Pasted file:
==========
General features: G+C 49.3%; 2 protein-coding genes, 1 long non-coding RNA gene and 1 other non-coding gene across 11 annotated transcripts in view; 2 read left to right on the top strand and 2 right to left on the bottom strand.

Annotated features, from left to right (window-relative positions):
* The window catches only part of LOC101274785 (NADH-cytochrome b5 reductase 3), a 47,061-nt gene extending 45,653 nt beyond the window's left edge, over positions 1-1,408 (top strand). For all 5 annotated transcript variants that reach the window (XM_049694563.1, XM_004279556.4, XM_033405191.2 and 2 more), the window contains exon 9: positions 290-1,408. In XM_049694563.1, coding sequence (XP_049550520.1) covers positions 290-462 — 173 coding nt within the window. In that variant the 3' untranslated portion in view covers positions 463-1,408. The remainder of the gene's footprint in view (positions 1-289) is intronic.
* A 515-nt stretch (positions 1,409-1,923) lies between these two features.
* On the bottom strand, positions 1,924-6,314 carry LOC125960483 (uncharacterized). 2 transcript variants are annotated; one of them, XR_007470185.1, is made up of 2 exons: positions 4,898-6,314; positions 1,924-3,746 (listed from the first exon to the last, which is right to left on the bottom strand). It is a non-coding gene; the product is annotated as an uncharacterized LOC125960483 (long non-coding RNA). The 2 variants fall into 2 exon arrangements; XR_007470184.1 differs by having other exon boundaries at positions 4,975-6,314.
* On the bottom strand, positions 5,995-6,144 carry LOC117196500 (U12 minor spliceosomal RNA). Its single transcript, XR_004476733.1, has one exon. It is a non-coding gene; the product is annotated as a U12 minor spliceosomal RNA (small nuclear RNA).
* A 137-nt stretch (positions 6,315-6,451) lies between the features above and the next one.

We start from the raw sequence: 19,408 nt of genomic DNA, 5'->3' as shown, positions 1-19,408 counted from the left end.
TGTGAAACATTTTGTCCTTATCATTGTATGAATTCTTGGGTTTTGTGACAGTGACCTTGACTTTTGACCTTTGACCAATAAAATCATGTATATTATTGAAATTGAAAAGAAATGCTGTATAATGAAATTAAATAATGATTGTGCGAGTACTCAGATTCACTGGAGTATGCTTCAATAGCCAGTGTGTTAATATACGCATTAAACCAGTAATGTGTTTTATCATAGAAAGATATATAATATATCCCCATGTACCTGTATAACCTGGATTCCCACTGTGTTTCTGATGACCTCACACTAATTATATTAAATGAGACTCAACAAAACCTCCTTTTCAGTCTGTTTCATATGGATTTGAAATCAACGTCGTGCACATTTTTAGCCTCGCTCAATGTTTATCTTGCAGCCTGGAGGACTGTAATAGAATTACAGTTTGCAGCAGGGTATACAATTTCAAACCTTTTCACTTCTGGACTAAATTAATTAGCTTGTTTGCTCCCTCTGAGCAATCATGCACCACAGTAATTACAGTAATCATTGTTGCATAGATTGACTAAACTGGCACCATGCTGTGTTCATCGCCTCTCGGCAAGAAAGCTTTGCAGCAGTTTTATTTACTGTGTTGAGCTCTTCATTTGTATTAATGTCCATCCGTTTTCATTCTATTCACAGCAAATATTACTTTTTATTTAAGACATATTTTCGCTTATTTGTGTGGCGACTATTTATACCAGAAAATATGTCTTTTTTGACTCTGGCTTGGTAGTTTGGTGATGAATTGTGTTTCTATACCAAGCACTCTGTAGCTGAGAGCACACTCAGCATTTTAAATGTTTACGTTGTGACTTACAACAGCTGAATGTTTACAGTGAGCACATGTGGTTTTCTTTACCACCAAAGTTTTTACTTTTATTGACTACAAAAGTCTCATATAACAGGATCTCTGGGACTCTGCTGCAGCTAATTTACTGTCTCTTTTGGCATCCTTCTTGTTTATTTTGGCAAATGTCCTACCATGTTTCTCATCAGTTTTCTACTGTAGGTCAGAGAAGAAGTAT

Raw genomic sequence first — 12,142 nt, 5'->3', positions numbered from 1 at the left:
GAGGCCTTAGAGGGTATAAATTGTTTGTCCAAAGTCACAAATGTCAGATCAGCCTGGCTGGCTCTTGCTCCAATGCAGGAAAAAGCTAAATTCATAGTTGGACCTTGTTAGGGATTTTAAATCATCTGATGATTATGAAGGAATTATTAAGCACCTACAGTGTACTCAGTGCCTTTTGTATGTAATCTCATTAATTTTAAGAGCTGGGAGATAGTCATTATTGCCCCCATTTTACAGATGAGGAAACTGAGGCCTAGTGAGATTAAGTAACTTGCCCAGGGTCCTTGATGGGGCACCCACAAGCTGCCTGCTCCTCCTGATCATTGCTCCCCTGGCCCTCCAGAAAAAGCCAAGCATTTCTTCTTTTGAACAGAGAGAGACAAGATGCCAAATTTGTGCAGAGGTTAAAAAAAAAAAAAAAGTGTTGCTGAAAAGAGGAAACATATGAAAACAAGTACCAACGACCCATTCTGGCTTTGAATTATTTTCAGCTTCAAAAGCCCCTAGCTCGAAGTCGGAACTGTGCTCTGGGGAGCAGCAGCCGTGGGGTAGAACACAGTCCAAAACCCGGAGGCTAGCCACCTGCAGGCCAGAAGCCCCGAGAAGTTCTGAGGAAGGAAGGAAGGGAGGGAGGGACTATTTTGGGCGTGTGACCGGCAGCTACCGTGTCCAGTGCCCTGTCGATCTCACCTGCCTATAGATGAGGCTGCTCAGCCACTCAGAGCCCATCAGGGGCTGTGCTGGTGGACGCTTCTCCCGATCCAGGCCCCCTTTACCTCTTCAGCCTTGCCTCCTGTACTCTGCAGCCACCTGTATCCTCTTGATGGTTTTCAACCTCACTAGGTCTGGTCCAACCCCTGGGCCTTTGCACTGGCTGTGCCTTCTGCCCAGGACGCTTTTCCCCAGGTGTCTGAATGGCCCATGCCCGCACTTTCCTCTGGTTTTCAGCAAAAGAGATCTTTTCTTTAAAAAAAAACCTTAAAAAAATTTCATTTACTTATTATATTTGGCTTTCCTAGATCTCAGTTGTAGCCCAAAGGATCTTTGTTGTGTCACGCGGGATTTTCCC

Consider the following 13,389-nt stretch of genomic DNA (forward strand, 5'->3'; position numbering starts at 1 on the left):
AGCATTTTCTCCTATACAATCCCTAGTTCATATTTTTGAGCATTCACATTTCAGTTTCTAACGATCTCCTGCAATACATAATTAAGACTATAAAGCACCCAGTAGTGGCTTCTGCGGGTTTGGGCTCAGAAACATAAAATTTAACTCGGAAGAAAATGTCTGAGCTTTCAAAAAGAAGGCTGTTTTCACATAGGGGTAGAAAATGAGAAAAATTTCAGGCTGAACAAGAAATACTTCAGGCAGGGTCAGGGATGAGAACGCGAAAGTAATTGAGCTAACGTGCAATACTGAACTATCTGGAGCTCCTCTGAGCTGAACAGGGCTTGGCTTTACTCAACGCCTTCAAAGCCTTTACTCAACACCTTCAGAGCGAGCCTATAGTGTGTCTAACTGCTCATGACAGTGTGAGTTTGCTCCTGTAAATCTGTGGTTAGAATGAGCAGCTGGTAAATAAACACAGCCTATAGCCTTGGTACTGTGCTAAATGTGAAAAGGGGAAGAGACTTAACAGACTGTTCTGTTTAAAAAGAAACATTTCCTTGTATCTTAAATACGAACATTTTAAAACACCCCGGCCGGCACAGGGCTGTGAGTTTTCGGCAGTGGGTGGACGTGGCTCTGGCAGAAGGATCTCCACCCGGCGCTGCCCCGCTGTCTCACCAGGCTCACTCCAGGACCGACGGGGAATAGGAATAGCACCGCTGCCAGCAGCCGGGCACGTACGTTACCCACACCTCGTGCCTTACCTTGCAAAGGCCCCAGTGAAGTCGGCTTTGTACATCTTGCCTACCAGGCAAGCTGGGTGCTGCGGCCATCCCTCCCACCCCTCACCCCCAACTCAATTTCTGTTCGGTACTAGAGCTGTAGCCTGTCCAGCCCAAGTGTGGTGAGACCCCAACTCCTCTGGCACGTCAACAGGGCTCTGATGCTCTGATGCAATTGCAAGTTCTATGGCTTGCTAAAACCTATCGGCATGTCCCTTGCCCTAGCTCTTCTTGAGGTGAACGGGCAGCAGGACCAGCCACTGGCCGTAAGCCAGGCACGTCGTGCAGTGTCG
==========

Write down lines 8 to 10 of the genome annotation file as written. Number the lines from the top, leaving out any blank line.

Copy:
We start from the raw sequence: 19,408 nt of genomic DNA, 5'->3' as shown, positions 1-19,408 counted from the left end.
TGTGAAACATTTTGTCCTTATCATTGTATGAATTCTTGGGTTTTGTGACAGTGACCTTGACTTTTGACCTTTGACCAATAAAATCATGTATATTATTGAAATTGAAAAGAAATGCTGTATAATGAAATTAAATAATGATTGTGCGAGTACTCAGATTCACTGGAGTATGCTTCAATAGCCAGTGTGTTAATATACGCATTAAACCAGTAATGTGTTTTATCATAGAAAGATATATAATATATCCCCATGTACCTGTATAACCTGGATTCCCACTGTGTTTCTGATGACCTCACACTAATTATATTAAATGAGACTCAACAAAACCTCCTTTTCAGTCTGTTTCATATGGATTTGAAATCAACGTCGTGCACATTTTTAGCCTCGCTCAATGTTTATCTTGCAGCCTGGAGGACTGTAATAGAATTACAGTTTGCAGCAGGGTATACAATTTCAAACCTTTTCACTTCTGGACTAAATTAATTAGCTTGTTTGCTCCCTCTGAGCAATCATGCACCACAGTAATTACAGTAATCATTGTTGCATAGATTGACTAAACTGGCACCATGCTGTGTTCATCGCCTCTCGGCAAGAAAGCTTTGCAGCAGTTTTATTTACTGTGTTGAGCTCTTCATTTGTATTAATGTCCATCCGTTTTCATTCTATTCACAGCAAATATTACTTTTTATTTAAGACATATTTTCGCTTATTTGTGTGGCGACTATTTATACCAGAAAATATGTCTTTTTTGACTCTGGCTTGGTAGTTTGGTGATGAATTGTGTTTCTATACCAAGCACTCTGTAGCTGAGAGCACACTCAGCATTTTAAATGTTTACGTTGTGACTTACAACAGCTGAATGTTTACAGTGAGCACATGTGGTTTTCTTTACCACCAAAGTTTTTACTTTTATTGACTACAAAAGTCTCATATAACAGGATCTCTGGGACTCTGCTGCAGCTAATTTACTGTCTCTTTTGGCATCCTTCTTGTTTATTTTGGCAAATGTCCTACCATGTTTCTCATCAGTTTTCTACTGTAGGTCAGAGAAGAAGTAT

Raw genomic sequence first — 12,142 nt, 5'->3', positions numbered from 1 at the left: